What kind of darkness has she been in?  The curtain in the dark theater has risen an inch – it is enough; light streams out; the drama will begin.

A little green pokes up from beneath the darkness of the earth: it is enough.  There will be spring – and if spring, then a harvest to come.  The first fruits of a future with hope reveal themselves.  The emptiness has been replaced by presence, and the present one is the sign that the new age has come. Hope has returned. He is alive!  He is risen!

“The people who have walked in darkness have seen a great light; those who lived in a land of deep darkness—on them light has shined.”  Is. 9:2 

Drawing Conclusions 

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Yes there is darkness in us – that much we know for certain, and there is nothing to be gained by denying it.  And  yes there is darkness around us; hopelessness that does threaten to flatten us under its weighty emptiness, but we are not without hope.  The darkness is not entire, nor is it as empty as they say.

The God who is the source of the world, the creator has come into our world; the Word became flesh and dwelt among us; lived life with us, ate our food, drank from our containers, and knows our names.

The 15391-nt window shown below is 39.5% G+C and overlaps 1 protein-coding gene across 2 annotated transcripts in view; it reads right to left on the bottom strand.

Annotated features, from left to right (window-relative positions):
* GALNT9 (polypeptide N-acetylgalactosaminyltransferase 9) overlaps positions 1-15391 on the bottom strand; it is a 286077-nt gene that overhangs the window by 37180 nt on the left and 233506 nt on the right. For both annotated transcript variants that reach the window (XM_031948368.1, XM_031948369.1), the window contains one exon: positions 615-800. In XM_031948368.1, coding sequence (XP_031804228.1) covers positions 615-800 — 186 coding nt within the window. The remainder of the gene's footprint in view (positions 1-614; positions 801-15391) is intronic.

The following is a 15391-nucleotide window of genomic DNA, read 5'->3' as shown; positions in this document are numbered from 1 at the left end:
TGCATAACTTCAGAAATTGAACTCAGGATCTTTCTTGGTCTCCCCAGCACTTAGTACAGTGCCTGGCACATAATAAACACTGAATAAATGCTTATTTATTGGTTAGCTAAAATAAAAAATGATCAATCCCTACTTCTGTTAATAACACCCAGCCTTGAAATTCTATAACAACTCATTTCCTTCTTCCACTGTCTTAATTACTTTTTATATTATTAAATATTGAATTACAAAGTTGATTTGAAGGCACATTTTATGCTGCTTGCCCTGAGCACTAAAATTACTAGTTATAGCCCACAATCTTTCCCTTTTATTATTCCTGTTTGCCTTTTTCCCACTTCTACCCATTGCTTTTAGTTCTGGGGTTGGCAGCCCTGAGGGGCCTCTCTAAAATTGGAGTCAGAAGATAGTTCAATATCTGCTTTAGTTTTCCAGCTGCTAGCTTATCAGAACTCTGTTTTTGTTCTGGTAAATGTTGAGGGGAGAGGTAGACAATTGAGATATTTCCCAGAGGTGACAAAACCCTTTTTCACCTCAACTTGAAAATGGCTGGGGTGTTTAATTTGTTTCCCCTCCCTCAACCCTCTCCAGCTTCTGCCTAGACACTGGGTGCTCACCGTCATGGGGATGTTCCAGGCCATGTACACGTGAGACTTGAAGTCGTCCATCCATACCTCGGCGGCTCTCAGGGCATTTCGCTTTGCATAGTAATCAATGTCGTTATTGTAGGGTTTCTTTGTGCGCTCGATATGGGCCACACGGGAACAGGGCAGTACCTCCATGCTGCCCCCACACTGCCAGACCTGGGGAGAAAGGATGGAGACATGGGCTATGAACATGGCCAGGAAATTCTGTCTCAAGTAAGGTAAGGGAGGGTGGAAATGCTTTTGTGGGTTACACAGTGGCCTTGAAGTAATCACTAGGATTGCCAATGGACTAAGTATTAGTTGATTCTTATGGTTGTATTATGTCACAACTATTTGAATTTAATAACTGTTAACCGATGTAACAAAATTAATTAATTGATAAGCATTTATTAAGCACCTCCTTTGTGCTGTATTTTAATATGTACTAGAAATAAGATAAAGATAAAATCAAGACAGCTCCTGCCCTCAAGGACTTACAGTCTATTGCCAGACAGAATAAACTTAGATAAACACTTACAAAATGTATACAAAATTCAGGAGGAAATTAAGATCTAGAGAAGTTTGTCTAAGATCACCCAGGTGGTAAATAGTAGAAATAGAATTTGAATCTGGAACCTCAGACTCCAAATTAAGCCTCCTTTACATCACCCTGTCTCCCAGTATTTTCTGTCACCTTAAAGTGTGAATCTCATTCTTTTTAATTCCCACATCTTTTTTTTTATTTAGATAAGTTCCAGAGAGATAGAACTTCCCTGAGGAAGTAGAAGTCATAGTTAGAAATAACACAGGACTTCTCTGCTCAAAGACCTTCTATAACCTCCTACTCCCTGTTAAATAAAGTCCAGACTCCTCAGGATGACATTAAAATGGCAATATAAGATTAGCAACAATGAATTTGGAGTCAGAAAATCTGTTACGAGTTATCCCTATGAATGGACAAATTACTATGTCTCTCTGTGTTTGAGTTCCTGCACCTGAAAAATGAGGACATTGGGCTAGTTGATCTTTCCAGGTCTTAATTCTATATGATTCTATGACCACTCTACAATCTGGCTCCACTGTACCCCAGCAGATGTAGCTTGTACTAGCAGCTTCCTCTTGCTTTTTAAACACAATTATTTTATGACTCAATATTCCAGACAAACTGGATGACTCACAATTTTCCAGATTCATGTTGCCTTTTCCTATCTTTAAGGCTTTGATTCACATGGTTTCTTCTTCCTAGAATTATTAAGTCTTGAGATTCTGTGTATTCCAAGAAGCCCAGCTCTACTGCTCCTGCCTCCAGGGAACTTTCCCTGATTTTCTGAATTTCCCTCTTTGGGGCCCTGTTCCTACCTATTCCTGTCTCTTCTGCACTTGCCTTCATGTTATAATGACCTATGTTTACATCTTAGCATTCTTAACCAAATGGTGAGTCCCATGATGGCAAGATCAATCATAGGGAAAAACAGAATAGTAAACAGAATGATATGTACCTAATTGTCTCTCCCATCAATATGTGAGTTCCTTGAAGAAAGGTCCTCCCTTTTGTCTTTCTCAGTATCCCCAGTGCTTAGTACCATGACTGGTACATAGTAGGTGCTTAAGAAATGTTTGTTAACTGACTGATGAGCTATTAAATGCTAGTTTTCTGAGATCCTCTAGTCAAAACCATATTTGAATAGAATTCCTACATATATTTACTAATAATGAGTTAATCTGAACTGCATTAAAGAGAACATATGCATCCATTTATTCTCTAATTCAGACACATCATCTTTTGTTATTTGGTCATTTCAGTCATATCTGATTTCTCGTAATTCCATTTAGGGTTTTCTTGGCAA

He knows our darkness; he experienced everything we experience, even God-forsakenness on the cross, he knows even the reality of death that we will not escape; but God raised him from the dead.  Now, the meaning of the empty tomb is that our lives do have meaning; we have been named.

We are no longer in despair or utter darkness.  Though we have many unanswered questions, many days of doubt, nevertheless, we now know that the full sun-rise is coming.  We have hope.

Mary’s (Our) Commission

And in the mean time, like Mary, we have been sent out on on a mission. Jesus commissioned Mary, saying,

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“go to my brothers and say to them, ‘I am ascending to my Father and your Father, to my God and your God.’” 18  Mary Magdalene went and announced to the disciples, “I have seen the Lord”; and she told them that he had said these things to her.

We too have been sent out on a mission.  We who have hope have been sent into a hopeless, dark world with the message that darkness is not final.  God is at work in this world.

We have been sent out to spread the light and hope of God’s love and grace into every dark corner of this world.  We have been sent out to proclaim the Kingdom of God is at hand. We have been sent out to bring light to the darkness all around us, to spread hope to the poor, the hungry, the marginalized and the despised of the world.

We who have been named by the risen Lord are sent out to call by name all who need the dignity of a human voice who can speak light into their darkness.

People of hope, hear the good news.  Light has come into the world.  Hope is real.  Christ is risen!